China is hoping to avoid an acceleration in the pace of new COVID cases during the coming Lunar New Year holiday, when Chinese people traditionally travel home to see family, the Associated Press reported. The Lunar New Year begins on Jan. 23 this year.
The Chinese government recently lifted what were the most stringent restrictions on movement and the strictest testing requirements imposed by any country during the pandemic — a move that has led to a wave of new cases filling hospitals.
The Transportation Ministry on Friday called on travelers to reduce trips and gatherings, particularly if they involve elderly people, pregnant women, small children and those with underlying health conditions.
People using public transportation are also urged to wear masks and pay special attention to their health and personal hygiene, Xu Chengguang, vice minister of transportation, told reporters at a briefing.
But the government stopped short of asking citizens to stay home as it has done for the last two years, although some local authorities have urged migrant workers not to go back to their home villages, the AP reported.
Xu said authorities expect more than 2 billion trips to be made during the weeklong festival season, the most important time for visiting family and friends in the traditional Chinese calendar. That is nearly double the number of trips made during last year’s holiday and 70.3% of the number made over the same period in 2019, before the pandemic, Xu said.
In the U.S., the seven-day average of new cases stood at 65,083 on Thursday, according to a New York Times tracker. That’s down 8% from two weeks ago and below the recent peak of 70,508 on Christmas Eve.
The daily average for hospitalizations was up 14% to 47,608. The average for deaths was 474, up 12% from two weeks ago.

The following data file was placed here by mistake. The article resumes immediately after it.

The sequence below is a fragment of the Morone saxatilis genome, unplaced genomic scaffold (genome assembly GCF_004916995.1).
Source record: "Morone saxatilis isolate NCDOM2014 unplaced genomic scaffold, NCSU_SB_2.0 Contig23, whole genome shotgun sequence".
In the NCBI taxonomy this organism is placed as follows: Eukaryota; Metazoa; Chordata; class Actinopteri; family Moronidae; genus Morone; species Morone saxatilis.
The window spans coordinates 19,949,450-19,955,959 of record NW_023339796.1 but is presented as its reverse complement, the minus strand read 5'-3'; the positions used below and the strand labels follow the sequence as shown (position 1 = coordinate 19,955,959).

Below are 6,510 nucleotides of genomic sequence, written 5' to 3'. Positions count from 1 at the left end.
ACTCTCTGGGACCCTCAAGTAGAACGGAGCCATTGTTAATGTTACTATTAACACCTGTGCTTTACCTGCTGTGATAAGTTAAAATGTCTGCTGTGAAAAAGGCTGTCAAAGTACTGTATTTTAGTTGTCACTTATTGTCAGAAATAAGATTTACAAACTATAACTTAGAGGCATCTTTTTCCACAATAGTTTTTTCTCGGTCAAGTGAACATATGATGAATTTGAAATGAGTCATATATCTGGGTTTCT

Cases are rising in 23 states, led by Louisiana, where they have climbed 75% from two weeks ago. On a per-capita basis, New Jersey, Rhode Island and New York are showing the highest numbers. New Jersey is averaging 35 new cases per 100,000 residents, Rhode Island is averaging 31 and New York is averaging 30.
Meanwhile, the Centers for Disease Control and Prevention is expected to update data on new variants later Friday. The data are expected to show that XBB.1.5, a new BA.5 sublineage that accounted for 40.5% of U.S. cases in the week through Dec. 31, has remained dominant. XBB.1.5 accounted for less than 2% of new cases in early December.
The World Health Organization said this week that it’s concerned about the rapid spread and apparent growth advantage of XBB1.5 and is keeping tabs on it.
Other COVID-19 news you should know about:
• Drugmaker Pfizer Inc.
could part with or distance itself from some of its research programs as it rethinks its approach to early development research in rare diseases and cancer treatments, the company said Thursday. The move would mark a considerable shift for a company trying to carve a path forward as demand for COVID drugs fades and as patents expire in the years ahead, according to Barron’swhich reported the remarks earlier in the day. A Pfizer representative told MarketWatch via email that the moves were intended to help the company differentiate itself.
• A Tennessee judge has ordered Gov. Bill Lee’s administration to release consultant reports that recommend how to respond to the COVID pandemic — documents the state argued should remain secret under public-records law, the AP reported. Davidson County Chancellor Patricia Head Moskal ruled in favor of FW Publishing and journalist Stephen Elliott, who had requested documents assembled by consulting company McKinsey and Company for the Republican governor’s team. FW Publishing is the parent company of the Nashville Scene, Nashville Post and other Tennessee publications. McKinsey charged the state $3.8 million for its work.
• U.K. taxpayers are facing a loss of almost 1 billion pounds ($1.2 billion) in fraudulent or erroneous grants paid to businesses during the pandemic, the Guardian reported. The Department for Business, Energy and Industrial Strategy, which organized the payments to businesses that said they were struggling during the pandemic, acknowledged in its annual report that a total of £985 million was likely to be lost to “fraud and error.” A total of £11.7 billion was handed out in 2020-21.
Here’s what the numbers say:
The global tally of confirmed cases of COVID-19 topped 663.1 million on Friday, while the death toll rose above 6.7 million, according to data aggregated by Johns Hopkins University.
The U.S. leads the world with 101 million cases and 1,096,147 fatalities.
The Centers for Disease Control and Prevention’s tracker shows that 229.31 million people living in the U.S., equal to 69.1% of the total population, are fully vaccinated, meaning they have had their primary shots.
So far, just 48.2 million Americans, equal to 15.4% of the overall population, have had the updated COVID booster that targets both the original virus and the omicron variants.